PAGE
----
Holland Creek Trail • Cowichan Valley Hiking

Holland Creek Trail is nestled in the rugged forested cliffs above the town of Ladysmith in the Cowichan Valley. A magnificent hike for families!


Looking for the perfect family hike in the Cowichan Region? You’ve found it.

On our first hike of Holland Creek trail our kids were 10, 8, 7 and our Golden Retriever was 4 years old. Holland Creek Trail was the perfect length and difficulty level for our kids. It’s also the gateway trail to more advanced hiking in the area.

The trail is located behind the Vancouver Island heritage oceanside town of Ladysmith with easy access off of Island Highway #1.

Holland Creek Trail, Ladysmith Hiking, Cowichan Valley Hikes, Waterfalls in Cowichan Valley, Crystal Creek Falls, Heart Lake Trail

Holland Creek Trail Cowichan Valley Hikes_mini-2

Overview Of Holland Creek Trail

Don’t let the proximity to the hillside town of Ladysmith fool you into thinking this trail isn’t worth a hiker’s time. Holland Creek Trail loops all the way from the oceanside picturesque Transfer Beach Park to the rugged steep cliffs above Ladysmith. The trail is full of natural beauty.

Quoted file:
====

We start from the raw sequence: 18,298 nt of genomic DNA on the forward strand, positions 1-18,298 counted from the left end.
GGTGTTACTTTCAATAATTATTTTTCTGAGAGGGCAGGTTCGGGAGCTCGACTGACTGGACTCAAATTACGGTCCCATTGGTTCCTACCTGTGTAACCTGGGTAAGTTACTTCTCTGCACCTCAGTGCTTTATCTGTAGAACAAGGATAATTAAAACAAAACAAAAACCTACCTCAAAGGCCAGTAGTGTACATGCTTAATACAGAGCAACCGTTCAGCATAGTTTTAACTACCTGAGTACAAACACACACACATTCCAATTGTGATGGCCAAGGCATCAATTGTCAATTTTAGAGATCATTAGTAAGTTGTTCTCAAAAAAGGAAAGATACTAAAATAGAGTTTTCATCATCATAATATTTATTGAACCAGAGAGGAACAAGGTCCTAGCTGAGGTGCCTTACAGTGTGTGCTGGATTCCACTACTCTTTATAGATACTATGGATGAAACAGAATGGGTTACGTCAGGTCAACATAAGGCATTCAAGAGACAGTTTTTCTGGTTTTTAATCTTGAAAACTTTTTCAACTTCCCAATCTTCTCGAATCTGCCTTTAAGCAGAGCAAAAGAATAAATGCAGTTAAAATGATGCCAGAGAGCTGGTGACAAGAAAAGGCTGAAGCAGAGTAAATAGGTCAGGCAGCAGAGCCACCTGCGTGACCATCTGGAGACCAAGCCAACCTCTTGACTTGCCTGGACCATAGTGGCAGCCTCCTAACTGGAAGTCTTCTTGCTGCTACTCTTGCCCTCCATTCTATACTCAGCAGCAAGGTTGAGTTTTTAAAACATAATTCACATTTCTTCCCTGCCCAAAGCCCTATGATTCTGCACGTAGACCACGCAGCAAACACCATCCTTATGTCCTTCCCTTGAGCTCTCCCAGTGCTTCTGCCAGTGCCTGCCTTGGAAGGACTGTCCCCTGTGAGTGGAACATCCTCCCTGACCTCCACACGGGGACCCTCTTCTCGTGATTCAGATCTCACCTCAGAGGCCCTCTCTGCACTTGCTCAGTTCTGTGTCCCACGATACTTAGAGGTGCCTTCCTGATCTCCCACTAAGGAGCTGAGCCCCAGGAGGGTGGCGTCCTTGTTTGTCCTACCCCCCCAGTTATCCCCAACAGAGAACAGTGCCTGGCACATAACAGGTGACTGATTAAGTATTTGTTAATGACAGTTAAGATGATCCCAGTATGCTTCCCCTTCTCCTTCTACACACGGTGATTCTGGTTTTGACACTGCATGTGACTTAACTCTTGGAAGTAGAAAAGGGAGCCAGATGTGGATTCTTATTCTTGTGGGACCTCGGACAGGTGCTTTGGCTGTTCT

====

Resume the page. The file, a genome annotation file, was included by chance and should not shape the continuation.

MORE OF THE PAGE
One of the reasons this trail is loved by the town and visitors alike is the varied level of difficulty. Much of the North side of the creek is a well groomed urban walking path with some parts even wheelchair accessible, while the South side of Holland Creek Trail is deeply wooded, rugged with plenty of elevation changes. Hikers will find wooden bridges, rustic stairs, rope supports and our favourite, waterfalls.

During the Winter and Spring months Crystal Falls is especially majestic. In the Fall come and see the spawning salmon as they fight and jump up stream to lay their eggs. The salmon find a little help along the way in the century old collier dams that were built in the 1900’s during the coal mining boom.

What Is A Collier Dam Anyway?

Holland Creek Trail, Ladysmith Hiking, Cowichan Valley Hikes, Waterfalls in Cowichan Valley, Crystal Creek Falls, Heart Lake Trail
Photo Credit: take5.ca

Read up and impress those you are hiking with!

“Weirs were constructed in the early 1900s to collect water to wash coal at Transfer Beach. A wooden flume diverted water to a reservoir to supply the coal washing bunkers at the current site of the horseshoe pitch at Transfer Beach Park.” Tourism Ladysmith

SOURCE:http://www.travelingislanders.com/holland-creek-trail/

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